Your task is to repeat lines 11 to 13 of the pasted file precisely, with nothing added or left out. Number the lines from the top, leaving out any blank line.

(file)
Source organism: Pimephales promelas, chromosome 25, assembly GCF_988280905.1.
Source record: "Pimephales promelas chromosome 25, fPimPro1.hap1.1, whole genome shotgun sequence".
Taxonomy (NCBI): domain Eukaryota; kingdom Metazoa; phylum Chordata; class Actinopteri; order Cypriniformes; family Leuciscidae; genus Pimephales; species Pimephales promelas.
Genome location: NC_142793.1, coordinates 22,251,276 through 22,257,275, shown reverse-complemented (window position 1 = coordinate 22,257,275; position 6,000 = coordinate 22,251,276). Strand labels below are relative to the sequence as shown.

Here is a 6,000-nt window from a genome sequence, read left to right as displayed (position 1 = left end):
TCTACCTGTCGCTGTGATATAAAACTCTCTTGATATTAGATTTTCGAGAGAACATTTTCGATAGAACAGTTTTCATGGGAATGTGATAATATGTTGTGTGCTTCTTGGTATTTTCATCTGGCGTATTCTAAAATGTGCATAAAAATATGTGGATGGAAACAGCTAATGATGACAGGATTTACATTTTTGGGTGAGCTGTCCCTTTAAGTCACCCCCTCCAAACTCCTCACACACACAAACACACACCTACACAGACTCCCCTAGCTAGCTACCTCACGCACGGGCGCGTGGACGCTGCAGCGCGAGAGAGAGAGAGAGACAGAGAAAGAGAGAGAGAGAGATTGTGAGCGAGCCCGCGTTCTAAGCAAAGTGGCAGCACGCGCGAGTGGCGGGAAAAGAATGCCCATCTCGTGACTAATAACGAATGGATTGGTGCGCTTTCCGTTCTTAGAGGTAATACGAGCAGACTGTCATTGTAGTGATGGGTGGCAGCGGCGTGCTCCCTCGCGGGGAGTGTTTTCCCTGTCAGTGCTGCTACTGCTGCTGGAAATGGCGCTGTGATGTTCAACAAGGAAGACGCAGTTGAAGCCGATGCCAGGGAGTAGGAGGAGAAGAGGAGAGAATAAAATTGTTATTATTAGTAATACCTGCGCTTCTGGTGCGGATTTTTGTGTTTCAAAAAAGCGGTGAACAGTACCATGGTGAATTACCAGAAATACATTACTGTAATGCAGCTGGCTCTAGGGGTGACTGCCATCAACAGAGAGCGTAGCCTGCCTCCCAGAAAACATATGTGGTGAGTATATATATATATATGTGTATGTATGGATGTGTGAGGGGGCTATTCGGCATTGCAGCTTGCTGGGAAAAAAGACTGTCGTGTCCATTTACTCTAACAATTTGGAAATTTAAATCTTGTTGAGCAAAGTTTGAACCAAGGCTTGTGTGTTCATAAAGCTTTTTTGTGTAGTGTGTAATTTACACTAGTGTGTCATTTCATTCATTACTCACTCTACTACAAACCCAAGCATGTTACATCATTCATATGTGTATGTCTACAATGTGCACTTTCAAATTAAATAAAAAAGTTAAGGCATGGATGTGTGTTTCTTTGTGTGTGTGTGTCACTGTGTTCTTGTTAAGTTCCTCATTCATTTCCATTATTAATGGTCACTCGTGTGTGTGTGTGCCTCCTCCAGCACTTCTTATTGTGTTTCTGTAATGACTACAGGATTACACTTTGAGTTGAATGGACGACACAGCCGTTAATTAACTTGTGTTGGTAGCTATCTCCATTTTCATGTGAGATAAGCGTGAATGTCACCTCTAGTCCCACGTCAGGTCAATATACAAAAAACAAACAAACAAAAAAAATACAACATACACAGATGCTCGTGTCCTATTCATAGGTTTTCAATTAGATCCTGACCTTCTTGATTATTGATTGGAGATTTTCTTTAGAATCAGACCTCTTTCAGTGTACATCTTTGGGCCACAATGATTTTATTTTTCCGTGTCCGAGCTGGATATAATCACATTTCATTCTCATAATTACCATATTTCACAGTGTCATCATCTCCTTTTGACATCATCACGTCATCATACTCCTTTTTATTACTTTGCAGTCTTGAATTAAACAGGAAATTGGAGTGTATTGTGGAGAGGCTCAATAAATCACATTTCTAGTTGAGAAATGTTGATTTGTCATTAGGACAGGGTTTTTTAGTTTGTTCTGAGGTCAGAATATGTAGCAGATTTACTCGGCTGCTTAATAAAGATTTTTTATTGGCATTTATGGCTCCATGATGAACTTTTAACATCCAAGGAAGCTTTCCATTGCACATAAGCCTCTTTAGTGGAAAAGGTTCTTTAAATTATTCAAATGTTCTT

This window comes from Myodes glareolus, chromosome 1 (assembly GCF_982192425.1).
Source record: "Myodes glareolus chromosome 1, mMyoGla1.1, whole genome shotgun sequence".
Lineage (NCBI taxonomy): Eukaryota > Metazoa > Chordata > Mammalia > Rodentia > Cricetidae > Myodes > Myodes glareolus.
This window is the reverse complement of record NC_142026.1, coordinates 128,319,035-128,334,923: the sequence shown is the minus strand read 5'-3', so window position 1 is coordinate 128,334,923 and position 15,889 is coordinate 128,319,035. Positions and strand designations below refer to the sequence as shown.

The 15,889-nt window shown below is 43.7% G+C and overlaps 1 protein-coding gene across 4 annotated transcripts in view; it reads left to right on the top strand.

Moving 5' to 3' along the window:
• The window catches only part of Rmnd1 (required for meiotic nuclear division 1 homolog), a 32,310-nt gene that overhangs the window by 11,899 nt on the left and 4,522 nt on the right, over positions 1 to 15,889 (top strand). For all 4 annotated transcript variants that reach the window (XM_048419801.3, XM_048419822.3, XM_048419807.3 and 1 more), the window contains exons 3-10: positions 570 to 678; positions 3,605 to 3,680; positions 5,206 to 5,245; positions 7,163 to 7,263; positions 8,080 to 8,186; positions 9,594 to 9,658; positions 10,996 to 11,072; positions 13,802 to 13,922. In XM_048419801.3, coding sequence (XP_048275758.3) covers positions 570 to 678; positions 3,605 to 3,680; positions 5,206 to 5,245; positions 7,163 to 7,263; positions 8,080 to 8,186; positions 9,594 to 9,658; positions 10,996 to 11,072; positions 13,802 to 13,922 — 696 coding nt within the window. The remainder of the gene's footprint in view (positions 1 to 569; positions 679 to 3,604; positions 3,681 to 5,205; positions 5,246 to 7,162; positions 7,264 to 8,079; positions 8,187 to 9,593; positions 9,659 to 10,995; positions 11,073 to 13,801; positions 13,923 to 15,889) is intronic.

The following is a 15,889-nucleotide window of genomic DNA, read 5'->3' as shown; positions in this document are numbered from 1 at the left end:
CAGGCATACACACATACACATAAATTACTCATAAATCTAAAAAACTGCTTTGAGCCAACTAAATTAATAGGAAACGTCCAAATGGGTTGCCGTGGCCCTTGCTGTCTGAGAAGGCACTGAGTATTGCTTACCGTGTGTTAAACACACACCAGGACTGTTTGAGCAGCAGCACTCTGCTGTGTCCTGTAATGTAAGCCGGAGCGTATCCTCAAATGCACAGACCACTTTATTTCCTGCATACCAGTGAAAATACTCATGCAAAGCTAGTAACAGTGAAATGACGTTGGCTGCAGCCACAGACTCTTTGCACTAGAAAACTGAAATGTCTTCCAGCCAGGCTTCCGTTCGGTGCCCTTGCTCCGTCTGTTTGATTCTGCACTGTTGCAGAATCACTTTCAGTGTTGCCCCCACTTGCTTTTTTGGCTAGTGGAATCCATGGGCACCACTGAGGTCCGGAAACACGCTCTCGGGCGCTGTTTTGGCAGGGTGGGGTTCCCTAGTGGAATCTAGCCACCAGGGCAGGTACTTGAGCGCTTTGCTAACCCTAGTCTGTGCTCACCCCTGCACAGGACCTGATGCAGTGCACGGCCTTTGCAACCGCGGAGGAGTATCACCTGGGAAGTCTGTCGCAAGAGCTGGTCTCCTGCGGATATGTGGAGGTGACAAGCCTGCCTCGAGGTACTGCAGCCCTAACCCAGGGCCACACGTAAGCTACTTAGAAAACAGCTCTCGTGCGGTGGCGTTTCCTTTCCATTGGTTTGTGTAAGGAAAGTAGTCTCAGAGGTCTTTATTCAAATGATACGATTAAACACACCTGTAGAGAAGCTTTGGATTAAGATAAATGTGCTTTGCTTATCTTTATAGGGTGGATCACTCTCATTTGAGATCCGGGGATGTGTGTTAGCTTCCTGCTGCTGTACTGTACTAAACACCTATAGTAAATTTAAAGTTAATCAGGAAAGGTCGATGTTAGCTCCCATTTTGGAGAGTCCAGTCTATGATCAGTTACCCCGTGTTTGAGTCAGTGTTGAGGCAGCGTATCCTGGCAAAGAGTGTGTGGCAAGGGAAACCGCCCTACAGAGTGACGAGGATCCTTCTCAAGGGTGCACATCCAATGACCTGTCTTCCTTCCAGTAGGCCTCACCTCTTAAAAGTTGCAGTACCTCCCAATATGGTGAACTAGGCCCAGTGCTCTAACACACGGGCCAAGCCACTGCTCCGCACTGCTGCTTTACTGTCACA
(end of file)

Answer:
The 15,889-nt window shown below is 43.7% G+C and overlaps 1 protein-coding gene across 4 annotated transcripts in view; it reads left to right on the top strand.

Moving 5' to 3' along the window:
• The window catches only part of Rmnd1 (required for meiotic nuclear division 1 homolog), a 32,310-nt gene that overhangs the window by 11,899 nt on the left and 4,522 nt on the right, over positions 1 to 15,889 (top strand). For all 4 annotated transcript variants that reach the window (XM_048419801.3, XM_048419822.3, XM_048419807.3 and 1 more), the window contains exons 3-10: positions 570 to 678; positions 3,605 to 3,680; positions 5,206 to 5,245; positions 7,163 to 7,263; positions 8,080 to 8,186; positions 9,594 to 9,658; positions 10,996 to 11,072; positions 13,802 to 13,922. In XM_048419801.3, coding sequence (XP_048275758.3) covers positions 570 to 678; positions 3,605 to 3,680; positions 5,206 to 5,245; positions 7,163 to 7,263; positions 8,080 to 8,186; positions 9,594 to 9,658; positions 10,996 to 11,072; positions 13,802 to 13,922 — 696 coding nt within the window. The remainder of the gene's footprint in view (positions 1 to 569; positions 679 to 3,604; positions 3,681 to 5,205; positions 5,246 to 7,162; positions 7,264 to 8,079; positions 8,187 to 9,593; positions 9,659 to 10,995; positions 11,073 to 13,801; positions 13,923 to 15,889) is intronic.